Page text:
A critical review of South Africa's curriculum and assessment policy statement grades 10-12 music
Hellberg, Elsabie Petronella
MetadataShow full item record
In 2012 a new curriculum for Grade 10-12, Curriculum and Assessment Policy Statement (CAPS), was implemented in South African government schools. This new curriculum applies to all subjects, including Music. Before implementation, concern was raised by numerous music educators regarding the development and content of the curriculum. In reaction to the draft document, several suggestions were submitted to the Department of Basic Education by schools. Despite this, no significant changes were made to the curriculum. In comparison to the National Curriculum Statement (NCS), CAPS’s predecessor, CAPS restricts the stylistic choice to dominantly Western Art Music, Jazz or Indigenous African Music stylistic approach, especially concerning music history. The aim of this study was to critically review Music CAPS in terms of Music curricula of other countries from First, Second and Third World spheres. In addition, data was gathered through questionnaires from five samples (educators, learners, parents, lecturers and one curriculum assessor). The comparison between the different countries' Music curricula revealed that, except for South Africa and Trinidad and Tobago, a correlation exists between the various countries' demographic distribution and the stylistic preference in their Music curricula. Furthermore, South Africa's Music CAPS’s content and contextual framework is, especially regarding Western Art Music, comparable to the Music curricula of First World countries. On the other hand, lack of demarcation in its Indigenous African Music and almost non-existent composition constituent are inconsistent with First World countries. Concerning the questionnaires, several significant findings were made. These include participants' rating of Music CAPS concerning its link with tertiary music education and the music industry, the exclusion of music technology from the curriculum and the omission of Popular Music. Following the results of the study, suggestions are made towards an improved South African subject Music curriculum. Among others, proposals include raising the performance standards; reintroducing music technology; expanding the composition component; adding Contemporary Music; and addressing teacher competence through sustained training. Until now, changes to the South African subject Music curriculum were not research-based. Since this thesis is based on formal research, it will be submitted to the national assessment team who are currently reviewing Music CAPS.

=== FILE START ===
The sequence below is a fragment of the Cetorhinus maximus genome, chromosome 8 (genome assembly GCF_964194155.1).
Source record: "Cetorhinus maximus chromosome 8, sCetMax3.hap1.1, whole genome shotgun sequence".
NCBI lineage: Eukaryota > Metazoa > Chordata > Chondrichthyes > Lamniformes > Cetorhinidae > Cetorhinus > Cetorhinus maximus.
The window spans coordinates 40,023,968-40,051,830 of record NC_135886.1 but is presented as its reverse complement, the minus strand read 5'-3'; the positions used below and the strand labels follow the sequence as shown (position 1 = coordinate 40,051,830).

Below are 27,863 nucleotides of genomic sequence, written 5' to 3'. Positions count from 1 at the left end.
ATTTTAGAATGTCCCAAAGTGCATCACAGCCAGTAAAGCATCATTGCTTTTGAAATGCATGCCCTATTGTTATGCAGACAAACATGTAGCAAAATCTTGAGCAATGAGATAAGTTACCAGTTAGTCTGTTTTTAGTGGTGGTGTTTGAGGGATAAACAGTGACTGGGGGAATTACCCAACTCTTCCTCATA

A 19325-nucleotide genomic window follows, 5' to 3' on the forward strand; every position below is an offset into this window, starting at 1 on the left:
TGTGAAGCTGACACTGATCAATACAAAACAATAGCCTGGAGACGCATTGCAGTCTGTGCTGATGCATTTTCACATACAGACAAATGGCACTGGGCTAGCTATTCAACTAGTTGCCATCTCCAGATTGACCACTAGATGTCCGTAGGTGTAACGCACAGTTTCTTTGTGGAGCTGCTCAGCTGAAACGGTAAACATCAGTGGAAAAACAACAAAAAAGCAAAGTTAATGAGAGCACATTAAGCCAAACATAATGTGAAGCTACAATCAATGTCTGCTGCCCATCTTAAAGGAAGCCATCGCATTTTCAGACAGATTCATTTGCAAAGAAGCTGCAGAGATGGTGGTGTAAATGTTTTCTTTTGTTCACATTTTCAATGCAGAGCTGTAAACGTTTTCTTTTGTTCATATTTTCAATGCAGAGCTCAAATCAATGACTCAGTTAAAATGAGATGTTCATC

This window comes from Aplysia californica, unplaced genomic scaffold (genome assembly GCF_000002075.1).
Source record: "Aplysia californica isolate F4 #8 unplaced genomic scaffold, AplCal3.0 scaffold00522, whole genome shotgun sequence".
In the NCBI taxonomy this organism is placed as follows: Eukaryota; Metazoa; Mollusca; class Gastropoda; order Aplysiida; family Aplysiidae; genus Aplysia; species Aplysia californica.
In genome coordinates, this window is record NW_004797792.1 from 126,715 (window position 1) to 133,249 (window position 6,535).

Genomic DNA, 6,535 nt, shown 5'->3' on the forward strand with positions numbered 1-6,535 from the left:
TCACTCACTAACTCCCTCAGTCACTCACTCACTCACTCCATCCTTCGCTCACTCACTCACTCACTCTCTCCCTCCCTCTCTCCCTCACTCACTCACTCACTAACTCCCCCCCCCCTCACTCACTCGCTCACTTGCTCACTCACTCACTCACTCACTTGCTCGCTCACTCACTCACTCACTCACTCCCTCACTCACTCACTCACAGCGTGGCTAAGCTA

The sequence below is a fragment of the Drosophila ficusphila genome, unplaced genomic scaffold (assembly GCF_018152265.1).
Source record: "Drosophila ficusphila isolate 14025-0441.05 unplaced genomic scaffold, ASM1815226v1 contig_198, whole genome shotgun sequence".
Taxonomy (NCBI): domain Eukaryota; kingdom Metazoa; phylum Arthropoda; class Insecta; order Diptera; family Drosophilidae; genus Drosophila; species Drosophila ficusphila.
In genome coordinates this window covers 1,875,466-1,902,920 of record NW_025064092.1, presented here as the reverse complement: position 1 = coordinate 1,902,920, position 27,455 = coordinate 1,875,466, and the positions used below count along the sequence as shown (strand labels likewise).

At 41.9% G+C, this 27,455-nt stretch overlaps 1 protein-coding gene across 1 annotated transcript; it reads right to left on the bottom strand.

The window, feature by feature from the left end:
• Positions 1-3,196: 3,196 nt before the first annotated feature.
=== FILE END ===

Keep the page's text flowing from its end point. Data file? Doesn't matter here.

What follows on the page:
Showing items related by title, author, creator and subject.
Nthala, Grant Macloly Moloko (University of the Free State, 2013-01)English: This study is a response to the call for localised research from a number of medical ethnomusicology experts who have studied and documented research findings on the relationships between medicine, music and ...
Pretorius, Gerda Georgina (University of the Free State, 2013-11)English: In designing a pathway model of music acculturation, it is proposed that infants are born musical, are ready at birth to process musical information and motivated to take part in musical communication. This ...
Transforming higher education in South Africa through the creation of a music industry related Baccalaureate Leal, Sheldon Rocha (University of the Free State, 2018-06)This study has endeavoured to establish how the creation of a music industry (MI) related baccalaureate could transform higher music education (HME) in South Africa (SA) to better prepare graduates for jobs in the MI. ...